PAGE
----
Allen Brain Atlas

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Allen Brain Atlas Image.

The Allen Mouse and Human Brain Atlases are projects within the Allen Institute for Brain Science which seek to combine genomics with neuroanatomy by creating gene expression maps for the mouse and human brain. They were initiated in September 2003 with a $100 million donation from Paul G. Allen and the first atlas went public in September 2006.[1] As of May 2012, seven brain atlases have been published: Mouse Brain Atlas, Human Brain Atlas, Developing Mouse Brain Atlas, Developing Human Brain Atlas, Mouse Connectivity Atlas, Non-Human Primate Atlas, and Mouse Spinal Cord Atlas.[citation needed] There are also three related projects with data banks: Glioblastoma, Mouse Diversity, and Sleep.[citation needed] It is the hope of the Allen Institute that their findings will help advance various fields of science, especially those surrounding the understanding of neurobiological diseases. The atlases are free and available for public use online.

History[edit]

In 2001, Paul Allen gathered a group of scientists, including James Watson and Steven Pinker, to discuss the future of neuroscience and what could be done to enhance neuroscience research (Jones 2009). During these meetings David Anderson from the California Institute of Technology proposed the idea that a three-dimensional atlas of gene expression in the mouse brain would be of great use to the neuroscience community. The project was set in motion in 2003 with a 100 million dollar donation by Allen through the Allen Institute for Brain Science. The project used a technique for mapping gene expression developed by Gregor Eichele and colleagues at the Max Planck Institute for Biophysical Chemistry in Goettingen, Germany. The technique uses colorimetric in situ hybridization to map gene expression. The project set a 3-year goal of finishing the project and making it available to the public.

An initial release of the first atlas, the mouse brain atlas, occurred in December 2004. Subsequently, more data for this atlas was released in stages. The final genome-wide data set was released in September 2006. However, the final release of the atlas was not the end of the project; the Atlas is still being improved upon. Also, other projects including the human brain atlas, developing mouse brain, developing human brain, mouse connectivity, non-human primate atlas, and the mouse spinal cord atlas are being developed through the Allen Institute for Brain Science in conjunction with the Allen Mouse Brain Atlas.

Goals for the project[edit]

Allen Institute for Brain Science

The overarching goal and motto for all Allen Institute projects is "fueling discovery". The project strives to fulfill this goal and advance science in a few ways. First, they create brain atlases to better understand the connections between genes and brain functioning. They aim to advance the research and knowledge about neurobiological conditions such as Parkinson's, Alzheimer's, and Autism with their mapping of gene expression throughout the brain. The Brain Atlas projects also follow the "Allen Institute" motto with their open release of data and findings. This policy is also related to another goal of the Institute: collaborative and multidisciplinary research. Thus, any scientist from any discipline is able to look at the findings and take them into account while designing their own experiments. Also available to the public is the Brain Explorer application.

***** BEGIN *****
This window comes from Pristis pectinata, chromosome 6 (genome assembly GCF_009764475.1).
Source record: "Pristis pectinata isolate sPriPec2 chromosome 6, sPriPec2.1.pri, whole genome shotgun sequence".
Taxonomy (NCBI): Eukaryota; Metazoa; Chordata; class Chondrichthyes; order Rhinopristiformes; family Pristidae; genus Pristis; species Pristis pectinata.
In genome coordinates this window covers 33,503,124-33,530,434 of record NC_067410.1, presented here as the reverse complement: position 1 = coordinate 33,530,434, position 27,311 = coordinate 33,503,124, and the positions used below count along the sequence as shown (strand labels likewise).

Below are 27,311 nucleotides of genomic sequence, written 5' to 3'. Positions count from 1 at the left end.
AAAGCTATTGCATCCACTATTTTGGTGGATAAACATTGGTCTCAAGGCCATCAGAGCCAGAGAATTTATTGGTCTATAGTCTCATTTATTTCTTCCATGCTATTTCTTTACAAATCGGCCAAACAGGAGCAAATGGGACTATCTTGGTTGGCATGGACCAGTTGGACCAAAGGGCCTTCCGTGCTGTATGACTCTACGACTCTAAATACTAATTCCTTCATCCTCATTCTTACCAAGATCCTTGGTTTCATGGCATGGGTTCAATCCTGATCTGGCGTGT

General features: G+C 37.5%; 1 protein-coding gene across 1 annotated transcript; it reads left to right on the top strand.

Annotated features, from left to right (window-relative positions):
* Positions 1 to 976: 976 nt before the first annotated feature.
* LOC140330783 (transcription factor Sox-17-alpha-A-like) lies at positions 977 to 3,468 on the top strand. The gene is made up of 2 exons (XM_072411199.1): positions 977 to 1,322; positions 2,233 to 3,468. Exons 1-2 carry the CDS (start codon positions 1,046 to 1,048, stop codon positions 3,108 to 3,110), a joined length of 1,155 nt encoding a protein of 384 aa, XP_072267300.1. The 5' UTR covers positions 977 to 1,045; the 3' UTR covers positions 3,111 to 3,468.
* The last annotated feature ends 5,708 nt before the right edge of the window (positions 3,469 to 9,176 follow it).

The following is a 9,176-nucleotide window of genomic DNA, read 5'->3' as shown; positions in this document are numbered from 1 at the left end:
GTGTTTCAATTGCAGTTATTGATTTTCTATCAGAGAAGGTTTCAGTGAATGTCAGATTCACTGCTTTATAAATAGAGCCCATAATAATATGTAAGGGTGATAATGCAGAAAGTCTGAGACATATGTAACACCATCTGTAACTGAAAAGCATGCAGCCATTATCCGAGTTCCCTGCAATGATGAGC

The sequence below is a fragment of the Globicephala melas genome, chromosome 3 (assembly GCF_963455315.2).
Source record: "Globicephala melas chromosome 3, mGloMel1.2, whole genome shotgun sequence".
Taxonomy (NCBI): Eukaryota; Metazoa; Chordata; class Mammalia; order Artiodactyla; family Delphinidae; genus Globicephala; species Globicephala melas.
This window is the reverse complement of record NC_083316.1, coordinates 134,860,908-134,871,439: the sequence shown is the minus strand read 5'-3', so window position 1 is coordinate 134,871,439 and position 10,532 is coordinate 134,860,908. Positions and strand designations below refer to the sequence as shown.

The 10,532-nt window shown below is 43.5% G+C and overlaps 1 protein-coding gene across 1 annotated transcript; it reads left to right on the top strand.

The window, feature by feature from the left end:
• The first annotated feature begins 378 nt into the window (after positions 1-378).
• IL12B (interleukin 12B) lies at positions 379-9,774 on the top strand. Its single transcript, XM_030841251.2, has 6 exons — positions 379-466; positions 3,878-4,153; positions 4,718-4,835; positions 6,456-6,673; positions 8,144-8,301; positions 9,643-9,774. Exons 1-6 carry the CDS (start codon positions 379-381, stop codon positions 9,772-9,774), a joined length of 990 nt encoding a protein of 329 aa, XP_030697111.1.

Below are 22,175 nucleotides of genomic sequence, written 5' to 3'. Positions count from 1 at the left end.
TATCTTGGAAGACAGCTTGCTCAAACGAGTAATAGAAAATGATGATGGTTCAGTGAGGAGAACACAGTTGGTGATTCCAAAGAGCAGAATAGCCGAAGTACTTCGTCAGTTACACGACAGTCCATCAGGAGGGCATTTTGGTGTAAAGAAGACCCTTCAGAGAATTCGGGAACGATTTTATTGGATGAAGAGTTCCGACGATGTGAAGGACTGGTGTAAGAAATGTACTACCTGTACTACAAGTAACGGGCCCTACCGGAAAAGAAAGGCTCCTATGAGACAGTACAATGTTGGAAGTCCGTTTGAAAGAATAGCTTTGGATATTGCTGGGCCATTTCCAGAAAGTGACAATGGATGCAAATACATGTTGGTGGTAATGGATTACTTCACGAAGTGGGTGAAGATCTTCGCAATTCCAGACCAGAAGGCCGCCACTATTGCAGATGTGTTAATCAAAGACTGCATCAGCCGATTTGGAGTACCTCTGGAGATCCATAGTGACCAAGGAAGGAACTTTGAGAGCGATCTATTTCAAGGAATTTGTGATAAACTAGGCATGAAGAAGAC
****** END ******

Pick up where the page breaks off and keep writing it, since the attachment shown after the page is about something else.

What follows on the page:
Research techniques[edit]

The Allen Institute for Brain Science uses a project-based philosophy for their research. Each brain atlas focuses on its own project, made up of its own team of researchers. To complete an atlas, each research team collects and synthesizes brain scans, medical data, genetic information and psychological data. With this information, they are able to construct the 3-D biochemical architecture of the brain and figure out which proteins are expressed in certain parts of the brain. To gather the needed data, scientists at the Allen Institute use various techniques. One technique involves the use of postmortem brains and brain scanning technology to discover where in the brain genes are turned on and off. Another technique, called in situ hybridization, or ISH, is used to view gene expression patterns as in situ hybridization images.

Within the Brain Atlases, these 3-D ISH digital images and graphs reveal, in color, the regions where a given gene is expressed. In the Brain Explorer, any gene can be searched for and selected resulting in the in situ image appearing as an easily manipulated and explored fashion. Part of the creation of this anatomy-centred database of gene expression, includes aligning ISH data for each gene with a three-dimensional coordinate space through registration with a reference atlas created for the project.[2]

Contributions to neuroscience[edit]

The different types of cells in the central nervous system originate from varying gene expression. A map of gene expression in the brain allows researchers to correlate forms and functions. The Allen Brain Atlas lets researchers view the areas of differing expression in the brain which enables the viewing of neural connections throughout the brain. Viewing these pathways through differing gene expression as well as functional imaging techniques permits researchers to correlate between gene expression, cell types, and pathway function in relation to behaviors or phenotypes.